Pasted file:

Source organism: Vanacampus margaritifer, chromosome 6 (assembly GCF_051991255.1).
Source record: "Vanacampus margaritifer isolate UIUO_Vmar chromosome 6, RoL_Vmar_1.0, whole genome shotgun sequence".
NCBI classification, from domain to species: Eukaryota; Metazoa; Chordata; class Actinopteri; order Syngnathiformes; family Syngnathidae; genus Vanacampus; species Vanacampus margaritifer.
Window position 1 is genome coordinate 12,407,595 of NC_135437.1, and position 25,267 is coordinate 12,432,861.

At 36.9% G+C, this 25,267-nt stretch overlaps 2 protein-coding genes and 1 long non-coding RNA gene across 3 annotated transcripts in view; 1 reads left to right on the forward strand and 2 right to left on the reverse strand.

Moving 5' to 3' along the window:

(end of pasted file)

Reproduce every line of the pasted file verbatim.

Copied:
Source organism: Vanacampus margaritifer, chromosome 6 (assembly GCF_051991255.1).
Source record: "Vanacampus margaritifer isolate UIUO_Vmar chromosome 6, RoL_Vmar_1.0, whole genome shotgun sequence".
NCBI classification, from domain to species: Eukaryota; Metazoa; Chordata; class Actinopteri; order Syngnathiformes; family Syngnathidae; genus Vanacampus; species Vanacampus margaritifer.
Window position 1 is genome coordinate 12,407,595 of NC_135437.1, and position 25,267 is coordinate 12,432,861.

At 36.9% G+C, this 25,267-nt stretch overlaps 2 protein-coding genes and 1 long non-coding RNA gene across 3 annotated transcripts in view; 1 reads left to right on the forward strand and 2 right to left on the reverse strand.

Moving 5' to 3' along the window: